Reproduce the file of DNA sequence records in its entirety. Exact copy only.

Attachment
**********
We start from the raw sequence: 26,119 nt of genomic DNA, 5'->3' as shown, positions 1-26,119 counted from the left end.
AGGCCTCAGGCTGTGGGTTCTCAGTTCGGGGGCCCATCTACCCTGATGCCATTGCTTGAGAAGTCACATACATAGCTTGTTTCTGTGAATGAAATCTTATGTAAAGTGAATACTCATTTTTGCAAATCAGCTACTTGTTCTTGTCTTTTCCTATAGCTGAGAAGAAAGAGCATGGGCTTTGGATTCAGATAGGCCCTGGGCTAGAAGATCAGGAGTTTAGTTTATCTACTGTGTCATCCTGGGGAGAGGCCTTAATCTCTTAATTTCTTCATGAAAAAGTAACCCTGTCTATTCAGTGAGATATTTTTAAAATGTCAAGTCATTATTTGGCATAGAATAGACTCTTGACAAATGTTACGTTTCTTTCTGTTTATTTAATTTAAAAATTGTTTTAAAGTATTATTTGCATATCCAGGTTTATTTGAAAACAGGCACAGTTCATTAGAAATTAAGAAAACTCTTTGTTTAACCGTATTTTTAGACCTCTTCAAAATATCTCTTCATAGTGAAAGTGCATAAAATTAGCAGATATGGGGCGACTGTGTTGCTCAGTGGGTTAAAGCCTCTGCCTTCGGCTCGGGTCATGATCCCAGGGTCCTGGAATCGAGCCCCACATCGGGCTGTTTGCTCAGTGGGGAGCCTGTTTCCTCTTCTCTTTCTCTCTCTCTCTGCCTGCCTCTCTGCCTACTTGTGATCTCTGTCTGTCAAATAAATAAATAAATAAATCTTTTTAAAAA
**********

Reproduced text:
We start from the raw sequence: 26,119 nt of genomic DNA, 5'->3' as shown, positions 1-26,119 counted from the left end.
AGGCCTCAGGCTGTGGGTTCTCAGTTCGGGGGCCCATCTACCCTGATGCCATTGCTTGAGAAGTCACATACATAGCTTGTTTCTGTGAATGAAATCTTATGTAAAGTGAATACTCATTTTTGCAAATCAGCTACTTGTTCTTGTCTTTTCCTATAGCTGAGAAGAAAGAGCATGGGCTTTGGATTCAGATAGGCCCTGGGCTAGAAGATCAGGAGTTTAGTTTATCTACTGTGTCATCCTGGGGAGAGGCCTTAATCTCTTAATTTCTTCATGAAAAAGTAACCCTGTCTATTCAGTGAGATATTTTTAAAATGTCAAGTCATTATTTGGCATAGAATAGACTCTTGACAAATGTTACGTTTCTTTCTGTTTATTTAATTTAAAAATTGTTTTAAAGTATTATTTGCATATCCAGGTTTATTTGAAAACAGGCACAGTTCATTAGAAATTAAGAAAACTCTTTGTTTAACCGTATTTTTAGACCTCTTCAAAATATCTCTTCATAGTGAAAGTGCATAAAATTAGCAGATATGGGGCGACTGTGTTGCTCAGTGGGTTAAAGCCTCTGCCTTCGGCTCGGGTCATGATCCCAGGGTCCTGGAATCGAGCCCCACATCGGGCTGTTTGCTCAGTGGGGAGCCTGTTTCCTCTTCTCTTTCTCTCTCTCTCTGCCTGCCTCTCTGCCTACTTGTGATCTCTGTCTGTCAAATAAATAAATAAATAAATCTTTTTAAAAA